Police Prepare for Clashes in E. J'lem Neighborhood

Immediately after Wednesday's terror attack, Jerusalem police sent reinforcements to the Sur Baher neighborhood in East Jerusalem due to concerns violence could erupt in the area. District commander Aharon Franko instructed police to suppress signs of mourning in the village and prohibit symbols of the Palestinian Authority, Hamas or Palestinian nationalism altogether. Police were also ordered to prevent the erection of a mourning tent. District police officers yesterday were quick to enforce those orders and instructed the bulldozer driver's family to take down its mourning tent.

Based on past experience and intelligence gathering, the police are preparing to prevent violence by local Sur Baher residents as well as clashes with right-wing activists who could come to Sur Baher to protest the terror attack. Extreme rightists yesterday asked the police for a permit to march to the Hussam Duwiyat's home, but police have not granted it.

The activists said yesterday they plan to hold the march with or without a police permit. Police are concerned about losing control of the marchers, as occurred three months ago when a right-wing demonstration overflowed from Jerusalem's Armon Hanatziv promenade into the neighborhood of the perpetrator of the Mercaz Harav attack. Demonstrators damaged homes, cars and property in Jabel Mukaber.

Because the perpetrators in the Jaffa Road and Mercaz Harav attacks were East Jerusalem residents, Vice Premier Haim Ramon suggested yesterday that the separation fence route be changed, leaving those two villages outside to the east. Ramon told Army Radio yesterday that Israel should treat the neighborhoods as Palestinian villages, and revoke the permanent residency status of their residents.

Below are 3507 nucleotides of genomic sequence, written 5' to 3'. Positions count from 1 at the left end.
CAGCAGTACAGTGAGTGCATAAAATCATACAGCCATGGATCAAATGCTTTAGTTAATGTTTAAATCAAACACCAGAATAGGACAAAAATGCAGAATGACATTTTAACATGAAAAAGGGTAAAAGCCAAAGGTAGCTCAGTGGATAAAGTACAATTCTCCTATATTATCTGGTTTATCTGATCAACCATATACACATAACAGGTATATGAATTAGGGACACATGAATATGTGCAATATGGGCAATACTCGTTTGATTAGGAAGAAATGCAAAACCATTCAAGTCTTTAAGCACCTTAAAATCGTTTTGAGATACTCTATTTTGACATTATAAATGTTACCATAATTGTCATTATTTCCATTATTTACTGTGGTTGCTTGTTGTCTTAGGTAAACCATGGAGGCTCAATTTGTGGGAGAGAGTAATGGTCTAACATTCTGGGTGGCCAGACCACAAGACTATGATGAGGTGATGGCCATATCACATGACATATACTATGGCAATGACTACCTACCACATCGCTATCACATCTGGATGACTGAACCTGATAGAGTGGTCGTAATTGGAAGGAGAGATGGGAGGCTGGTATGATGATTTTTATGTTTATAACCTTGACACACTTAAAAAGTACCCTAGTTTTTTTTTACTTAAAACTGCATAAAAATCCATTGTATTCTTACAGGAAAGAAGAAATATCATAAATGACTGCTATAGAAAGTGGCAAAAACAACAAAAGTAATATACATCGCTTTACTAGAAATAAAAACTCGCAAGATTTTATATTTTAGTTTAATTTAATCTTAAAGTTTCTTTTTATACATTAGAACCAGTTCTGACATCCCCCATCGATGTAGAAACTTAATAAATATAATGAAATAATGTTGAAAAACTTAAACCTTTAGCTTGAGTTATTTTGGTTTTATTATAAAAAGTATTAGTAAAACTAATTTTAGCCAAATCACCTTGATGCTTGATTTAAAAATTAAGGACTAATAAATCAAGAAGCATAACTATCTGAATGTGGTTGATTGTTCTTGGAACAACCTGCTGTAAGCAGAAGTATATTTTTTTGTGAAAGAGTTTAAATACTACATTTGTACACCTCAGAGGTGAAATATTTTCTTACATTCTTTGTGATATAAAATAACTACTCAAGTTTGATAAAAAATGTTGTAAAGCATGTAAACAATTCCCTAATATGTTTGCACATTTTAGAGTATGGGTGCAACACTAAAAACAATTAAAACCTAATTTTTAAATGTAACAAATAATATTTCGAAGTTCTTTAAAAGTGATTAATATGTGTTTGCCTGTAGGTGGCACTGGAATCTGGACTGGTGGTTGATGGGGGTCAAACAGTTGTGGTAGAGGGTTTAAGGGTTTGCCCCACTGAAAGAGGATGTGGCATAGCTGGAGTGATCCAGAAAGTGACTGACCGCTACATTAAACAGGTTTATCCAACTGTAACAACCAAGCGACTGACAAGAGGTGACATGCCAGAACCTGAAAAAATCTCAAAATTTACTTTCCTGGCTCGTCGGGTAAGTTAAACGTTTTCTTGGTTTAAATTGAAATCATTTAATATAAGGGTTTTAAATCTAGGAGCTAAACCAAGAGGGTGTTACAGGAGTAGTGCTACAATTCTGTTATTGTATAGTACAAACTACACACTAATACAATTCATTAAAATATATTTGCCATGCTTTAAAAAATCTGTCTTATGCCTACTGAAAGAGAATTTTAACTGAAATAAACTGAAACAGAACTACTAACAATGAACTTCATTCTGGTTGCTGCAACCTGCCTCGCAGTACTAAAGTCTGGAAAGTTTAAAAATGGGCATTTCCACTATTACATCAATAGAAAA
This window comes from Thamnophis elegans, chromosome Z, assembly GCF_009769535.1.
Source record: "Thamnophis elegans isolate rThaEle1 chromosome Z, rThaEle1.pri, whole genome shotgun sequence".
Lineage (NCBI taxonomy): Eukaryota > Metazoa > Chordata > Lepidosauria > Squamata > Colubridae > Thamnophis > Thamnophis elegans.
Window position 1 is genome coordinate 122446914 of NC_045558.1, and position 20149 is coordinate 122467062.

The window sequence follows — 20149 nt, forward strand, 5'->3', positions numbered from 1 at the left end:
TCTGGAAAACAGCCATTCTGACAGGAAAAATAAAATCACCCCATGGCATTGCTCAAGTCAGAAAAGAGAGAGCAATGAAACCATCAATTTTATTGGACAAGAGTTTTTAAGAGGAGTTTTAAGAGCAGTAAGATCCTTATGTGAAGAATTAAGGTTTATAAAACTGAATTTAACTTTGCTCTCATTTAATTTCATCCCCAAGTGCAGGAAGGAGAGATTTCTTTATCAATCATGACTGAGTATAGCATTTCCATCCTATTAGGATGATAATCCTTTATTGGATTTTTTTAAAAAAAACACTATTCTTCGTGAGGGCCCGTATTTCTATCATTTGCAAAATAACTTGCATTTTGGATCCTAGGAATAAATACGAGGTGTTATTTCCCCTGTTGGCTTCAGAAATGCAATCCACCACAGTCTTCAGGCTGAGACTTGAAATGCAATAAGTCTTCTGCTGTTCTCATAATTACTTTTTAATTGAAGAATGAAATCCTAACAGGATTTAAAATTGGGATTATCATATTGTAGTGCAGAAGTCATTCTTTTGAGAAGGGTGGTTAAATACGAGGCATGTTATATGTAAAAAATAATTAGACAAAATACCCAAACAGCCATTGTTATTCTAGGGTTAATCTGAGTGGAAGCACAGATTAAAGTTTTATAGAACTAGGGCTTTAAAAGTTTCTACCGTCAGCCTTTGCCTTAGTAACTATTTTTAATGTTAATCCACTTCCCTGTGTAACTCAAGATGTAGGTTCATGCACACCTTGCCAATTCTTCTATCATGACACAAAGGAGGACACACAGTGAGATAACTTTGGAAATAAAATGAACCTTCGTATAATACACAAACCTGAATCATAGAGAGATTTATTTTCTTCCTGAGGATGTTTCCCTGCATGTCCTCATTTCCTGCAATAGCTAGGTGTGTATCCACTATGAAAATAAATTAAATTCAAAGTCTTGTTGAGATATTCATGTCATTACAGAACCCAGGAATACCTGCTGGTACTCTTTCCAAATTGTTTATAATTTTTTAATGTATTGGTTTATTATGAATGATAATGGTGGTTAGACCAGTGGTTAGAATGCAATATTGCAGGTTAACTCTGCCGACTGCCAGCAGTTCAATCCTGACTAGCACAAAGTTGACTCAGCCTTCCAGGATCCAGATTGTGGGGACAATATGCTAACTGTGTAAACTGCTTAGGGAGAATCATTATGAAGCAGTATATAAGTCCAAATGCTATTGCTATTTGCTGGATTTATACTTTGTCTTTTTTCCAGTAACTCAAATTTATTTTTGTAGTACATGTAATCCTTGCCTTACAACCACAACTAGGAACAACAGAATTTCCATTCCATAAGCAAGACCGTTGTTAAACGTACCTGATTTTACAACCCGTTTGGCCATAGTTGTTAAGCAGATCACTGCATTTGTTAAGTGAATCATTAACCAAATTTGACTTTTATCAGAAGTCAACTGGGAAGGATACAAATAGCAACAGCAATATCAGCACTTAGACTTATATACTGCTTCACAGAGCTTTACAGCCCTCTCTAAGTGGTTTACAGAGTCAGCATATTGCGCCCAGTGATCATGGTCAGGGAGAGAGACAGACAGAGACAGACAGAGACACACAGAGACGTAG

"One of the main reasons the attack was carried out yesterday with such ease was because there are Palestinian villages that for some reason are called Jerusalem - Jabel Mukaber and Sur Baher. They need to be treated as we treat Ramallah, Bethlehem, Jenin and Nablus," Ramon told Army Radio.

Attorney General Menachem Mazuz yesterday informed Prime Minister Ehud Olmert and Defense Minister Ehud Barak that High Court of Justice rulings over the years clarify there is no constitutional barrier to demolishing the home of a terrorist.

Ramon also told Army Radio that he felt, as opposed to the prime minister and his fellow ministers, that demolishing the home of the terrorist's family would not prevent the next terror attack. However, he said that the house should be demolished anyway, if the law allows it.

"I doubt that demolishing the house will achieve what it aims to achieve, though if possible, the house must be razed," Ramon said.

Hussam Duwiyat's family yesterday expressed regret at the event, and claimed it was a traffic accident. Village Mukhtar Zohir Hamdan, as well as the family lawyer, and the perpetrator's father and brother, said they thought Duwiyat hit one vehicle by accident and when police started shooting at him, he panicked and drove away in an attempt to flee. Hussam's younger brother Yousif called the event a "huge surprise," which he said he heard about from Hussam's coworkers at the construction site.

Police interrogated family members yesterday afternoon, after asking them to remove the mourning tent and the family complied.

Knesset Internal Affairs committee chair Ophir Pines asked the Attorney General's Office to explain the state and the military legal branches' position on the demolition of terrorist homes and other deterrent measures.

The committee, which oversees the Public Security Ministry, will be discussing the Jerusalem terror attack on Monday. In a recent discussion of the Mercaz Harav attack, representatives of the Military Advocate General told lawmakers their office was preparing an opinion on home demolitions.

Likud party whip Gideon Saar is sponsoring private legislation that would allow the defense minister to confiscate homes and property from terrorists and their families. Saar submitted the bill after the Mercaz Harav attack, which he plans to raise for a preliminary reading next week.

Shas also announced plans to sponsor legislation that would facilitate house demolitions.